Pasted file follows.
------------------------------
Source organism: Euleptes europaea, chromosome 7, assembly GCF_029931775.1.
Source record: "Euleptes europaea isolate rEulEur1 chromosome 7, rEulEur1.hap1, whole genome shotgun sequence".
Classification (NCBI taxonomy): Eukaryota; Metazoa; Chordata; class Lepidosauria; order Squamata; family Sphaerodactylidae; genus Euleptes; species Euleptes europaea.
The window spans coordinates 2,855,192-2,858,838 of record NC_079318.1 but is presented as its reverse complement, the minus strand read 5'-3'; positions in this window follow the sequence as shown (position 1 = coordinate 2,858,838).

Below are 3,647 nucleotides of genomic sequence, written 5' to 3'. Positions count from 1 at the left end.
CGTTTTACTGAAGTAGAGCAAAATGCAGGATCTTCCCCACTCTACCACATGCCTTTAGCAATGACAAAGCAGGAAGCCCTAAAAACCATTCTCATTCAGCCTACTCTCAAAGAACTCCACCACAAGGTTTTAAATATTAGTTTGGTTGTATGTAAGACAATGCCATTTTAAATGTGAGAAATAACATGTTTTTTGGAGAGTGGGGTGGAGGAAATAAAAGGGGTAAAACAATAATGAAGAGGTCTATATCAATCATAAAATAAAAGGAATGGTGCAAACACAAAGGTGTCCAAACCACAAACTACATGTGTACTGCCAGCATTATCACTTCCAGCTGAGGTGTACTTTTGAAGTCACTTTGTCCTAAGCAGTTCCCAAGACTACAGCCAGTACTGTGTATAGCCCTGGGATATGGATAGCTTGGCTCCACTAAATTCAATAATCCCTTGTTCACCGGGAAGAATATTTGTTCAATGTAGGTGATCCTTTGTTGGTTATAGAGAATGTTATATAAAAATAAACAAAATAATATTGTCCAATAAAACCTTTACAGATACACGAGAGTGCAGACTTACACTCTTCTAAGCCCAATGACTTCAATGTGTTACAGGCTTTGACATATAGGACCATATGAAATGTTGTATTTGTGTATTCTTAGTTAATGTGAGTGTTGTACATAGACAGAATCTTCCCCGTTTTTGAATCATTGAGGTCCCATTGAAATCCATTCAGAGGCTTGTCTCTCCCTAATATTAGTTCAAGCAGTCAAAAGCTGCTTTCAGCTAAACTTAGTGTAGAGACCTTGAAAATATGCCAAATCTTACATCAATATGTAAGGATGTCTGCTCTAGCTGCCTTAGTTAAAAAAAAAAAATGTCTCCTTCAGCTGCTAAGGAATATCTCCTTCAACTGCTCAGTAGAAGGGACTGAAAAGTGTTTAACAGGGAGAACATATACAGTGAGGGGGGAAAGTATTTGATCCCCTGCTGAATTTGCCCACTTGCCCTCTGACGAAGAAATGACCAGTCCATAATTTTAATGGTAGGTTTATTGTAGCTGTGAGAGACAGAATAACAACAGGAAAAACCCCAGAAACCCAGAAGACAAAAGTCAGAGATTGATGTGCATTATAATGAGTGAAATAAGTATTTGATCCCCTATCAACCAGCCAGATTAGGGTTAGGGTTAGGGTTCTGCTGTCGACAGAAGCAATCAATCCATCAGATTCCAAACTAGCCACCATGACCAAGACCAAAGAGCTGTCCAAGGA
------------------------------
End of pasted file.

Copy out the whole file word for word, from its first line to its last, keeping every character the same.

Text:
Source organism: Euleptes europaea, chromosome 7, assembly GCF_029931775.1.
Source record: "Euleptes europaea isolate rEulEur1 chromosome 7, rEulEur1.hap1, whole genome shotgun sequence".
Classification (NCBI taxonomy): Eukaryota; Metazoa; Chordata; class Lepidosauria; order Squamata; family Sphaerodactylidae; genus Euleptes; species Euleptes europaea.
The window spans coordinates 2,855,192-2,858,838 of record NC_079318.1 but is presented as its reverse complement, the minus strand read 5'-3'; positions in this window follow the sequence as shown (position 1 = coordinate 2,858,838).

Below are 3,647 nucleotides of genomic sequence, written 5' to 3'. Positions count from 1 at the left end.
CGTTTTACTGAAGTAGAGCAAAATGCAGGATCTTCCCCACTCTACCACATGCCTTTAGCAATGACAAAGCAGGAAGCCCTAAAAACCATTCTCATTCAGCCTACTCTCAAAGAACTCCACCACAAGGTTTTAAATATTAGTTTGGTTGTATGTAAGACAATGCCATTTTAAATGTGAGAAATAACATGTTTTTTGGAGAGTGGGGTGGAGGAAATAAAAGGGGTAAAACAATAATGAAGAGGTCTATATCAATCATAAAATAAAAGGAATGGTGCAAACACAAAGGTGTCCAAACCACAAACTACATGTGTACTGCCAGCATTATCACTTCCAGCTGAGGTGTACTTTTGAAGTCACTTTGTCCTAAGCAGTTCCCAAGACTACAGCCAGTACTGTGTATAGCCCTGGGATATGGATAGCTTGGCTCCACTAAATTCAATAATCCCTTGTTCACCGGGAAGAATATTTGTTCAATGTAGGTGATCCTTTGTTGGTTATAGAGAATGTTATATAAAAATAAACAAAATAATATTGTCCAATAAAACCTTTACAGATACACGAGAGTGCAGACTTACACTCTTCTAAGCCCAATGACTTCAATGTGTTACAGGCTTTGACATATAGGACCATATGAAATGTTGTATTTGTGTATTCTTAGTTAATGTGAGTGTTGTACATAGACAGAATCTTCCCCGTTTTTGAATCATTGAGGTCCCATTGAAATCCATTCAGAGGCTTGTCTCTCCCTAATATTAGTTCAAGCAGTCAAAAGCTGCTTTCAGCTAAACTTAGTGTAGAGACCTTGAAAATATGCCAAATCTTACATCAATATGTAAGGATGTCTGCTCTAGCTGCCTTAGTTAAAAAAAAAAAATGTCTCCTTCAGCTGCTAAGGAATATCTCCTTCAACTGCTCAGTAGAAGGGACTGAAAAGTGTTTAACAGGGAGAACATATACAGTGAGGGGGGAAAGTATTTGATCCCCTGCTGAATTTGCCCACTTGCCCTCTGACGAAGAAATGACCAGTCCATAATTTTAATGGTAGGTTTATTGTAGCTGTGAGAGACAGAATAACAACAGGAAAAACCCCAGAAACCCAGAAGACAAAAGTCAGAGATTGATGTGCATTATAATGAGTGAAATAAGTATTTGATCCCCTATCAACCAGCCAGATTAGGGTTAGGGTTAGGGTTCTGCTGTCGACAGAAGCAATCAATCCATCAGATTCCAAACTAGCCACCATGACCAAGACCAAAGAGCTGTCCAAGGA